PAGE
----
At the front end of the case was a plug that Scheffer called a “cock tube,” with a drilled passage that conducted ink from the reservoir to the nib, a separate piece of quill that was interchangeable for replacement. The cock tube was fitted with a valve, or stopcock, to open or block the passage. To deliver ink to the nib, the user operated a small lever or stud to open the valve and then gently squeezed the pressure bar’s stud, a process involving two steps to deliver ink and a third step to close the ink path to prevent flooding.
Given that now the user would have to operate a valve and press a stud instead of merely squeezing the pen’s body, Scheffer’s design seems overly complicated for achieving what is essentially nothing more than Bion’s pen already accomplished. A potentially better design preceded Scheffer’s, however. On May 9, 1809, Frederick Bartholomew Fölsch received British Patent No 3235 for “Several Improvements on Certain Machines, Instruments, and Pens, Calculated to Promote Facility in Writing.” As described in his patent, Fölsch’s design featured a three-part assembly comprising a rigid barrel (the “tube”), a valve assembly that fitted into the back end of the tube (the “box”), and a nib unit (the “socket”) that fitted into the front. The three parts could be disassembled for cleaning. (The socket was not only removable, but also interchangeable so that nibs of different types could be fitted; Fölsch illustrated three nib styles in his drawings.)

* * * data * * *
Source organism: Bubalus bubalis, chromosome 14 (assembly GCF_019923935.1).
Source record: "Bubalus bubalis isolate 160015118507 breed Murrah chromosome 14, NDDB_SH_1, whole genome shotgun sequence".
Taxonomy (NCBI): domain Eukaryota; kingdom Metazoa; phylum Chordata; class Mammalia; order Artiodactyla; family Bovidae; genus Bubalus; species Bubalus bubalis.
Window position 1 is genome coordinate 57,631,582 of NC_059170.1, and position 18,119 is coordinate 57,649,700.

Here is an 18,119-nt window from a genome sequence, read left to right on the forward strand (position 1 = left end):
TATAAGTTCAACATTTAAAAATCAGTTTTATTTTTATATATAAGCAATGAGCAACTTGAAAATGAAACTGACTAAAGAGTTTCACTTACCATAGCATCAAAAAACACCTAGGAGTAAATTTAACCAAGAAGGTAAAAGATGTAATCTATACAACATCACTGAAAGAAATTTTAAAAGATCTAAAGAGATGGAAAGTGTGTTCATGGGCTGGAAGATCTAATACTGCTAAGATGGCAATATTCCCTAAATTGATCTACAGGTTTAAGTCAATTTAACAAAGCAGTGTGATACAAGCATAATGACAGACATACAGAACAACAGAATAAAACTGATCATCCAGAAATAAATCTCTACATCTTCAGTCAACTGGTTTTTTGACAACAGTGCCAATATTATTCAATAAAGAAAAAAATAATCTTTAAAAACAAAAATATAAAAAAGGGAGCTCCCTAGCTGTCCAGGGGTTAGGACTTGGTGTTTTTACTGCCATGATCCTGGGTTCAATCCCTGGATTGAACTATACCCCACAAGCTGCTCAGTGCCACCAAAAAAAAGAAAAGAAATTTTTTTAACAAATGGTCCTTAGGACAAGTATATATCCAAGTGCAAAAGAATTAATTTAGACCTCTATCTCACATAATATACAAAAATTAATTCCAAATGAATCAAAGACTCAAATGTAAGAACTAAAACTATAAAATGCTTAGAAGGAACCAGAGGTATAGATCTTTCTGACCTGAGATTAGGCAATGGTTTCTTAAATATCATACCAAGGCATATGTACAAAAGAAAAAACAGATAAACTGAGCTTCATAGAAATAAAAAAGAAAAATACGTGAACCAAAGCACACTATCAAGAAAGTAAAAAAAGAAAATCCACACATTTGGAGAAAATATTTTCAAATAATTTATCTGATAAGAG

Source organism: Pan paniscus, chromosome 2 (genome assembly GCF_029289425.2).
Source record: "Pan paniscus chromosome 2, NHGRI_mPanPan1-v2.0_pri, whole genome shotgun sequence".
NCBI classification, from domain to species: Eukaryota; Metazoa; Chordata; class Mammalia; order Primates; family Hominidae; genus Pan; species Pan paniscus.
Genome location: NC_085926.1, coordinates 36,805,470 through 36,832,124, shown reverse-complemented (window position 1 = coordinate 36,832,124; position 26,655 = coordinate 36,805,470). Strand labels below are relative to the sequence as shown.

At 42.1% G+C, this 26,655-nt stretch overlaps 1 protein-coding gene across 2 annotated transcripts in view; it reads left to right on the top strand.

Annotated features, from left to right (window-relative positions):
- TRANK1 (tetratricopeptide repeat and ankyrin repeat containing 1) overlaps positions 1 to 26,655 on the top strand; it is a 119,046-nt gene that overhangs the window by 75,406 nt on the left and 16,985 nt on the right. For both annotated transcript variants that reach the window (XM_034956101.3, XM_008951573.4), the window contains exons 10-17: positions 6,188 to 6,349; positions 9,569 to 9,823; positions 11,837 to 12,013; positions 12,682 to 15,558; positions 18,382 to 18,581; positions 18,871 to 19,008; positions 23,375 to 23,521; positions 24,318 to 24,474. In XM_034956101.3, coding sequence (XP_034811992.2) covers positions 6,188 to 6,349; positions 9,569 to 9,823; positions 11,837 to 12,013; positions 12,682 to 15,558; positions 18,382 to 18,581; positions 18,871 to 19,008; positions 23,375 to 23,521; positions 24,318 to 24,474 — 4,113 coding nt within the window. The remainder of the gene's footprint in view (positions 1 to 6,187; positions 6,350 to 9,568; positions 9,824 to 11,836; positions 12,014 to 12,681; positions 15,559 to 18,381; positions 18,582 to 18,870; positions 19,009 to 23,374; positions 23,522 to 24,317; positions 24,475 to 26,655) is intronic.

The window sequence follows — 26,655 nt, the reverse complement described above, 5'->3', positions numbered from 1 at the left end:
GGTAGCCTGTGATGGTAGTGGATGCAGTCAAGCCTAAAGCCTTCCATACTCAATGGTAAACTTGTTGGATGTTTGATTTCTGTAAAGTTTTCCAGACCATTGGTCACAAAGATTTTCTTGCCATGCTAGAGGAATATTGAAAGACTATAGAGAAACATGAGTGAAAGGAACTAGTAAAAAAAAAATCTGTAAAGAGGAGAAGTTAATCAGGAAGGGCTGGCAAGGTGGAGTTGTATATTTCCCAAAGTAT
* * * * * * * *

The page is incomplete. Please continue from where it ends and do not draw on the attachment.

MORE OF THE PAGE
The front end of the tube was closed with a wall placed a distance back from the end to allow room for the socket to fit into the tube, with a small pipe extending from the wall to deliver ink to the nib, which was part of the socket. With the box installed in the back of the tube, opening the valve in the box admitted air into the tube, allowing ink to flow through the pipe.
Fölsch’s drawings show two forms of valves: a spring-loaded pushbutton valve or a threaded blind cap with an air passage that would be opened when the blind cap was partially unscrewed and sealed when the blind cap was screwed down again. (For inclusion with this article, I have altered Fölsch’s drawings to incorporate the blind-cap valve into the B view of the pen.)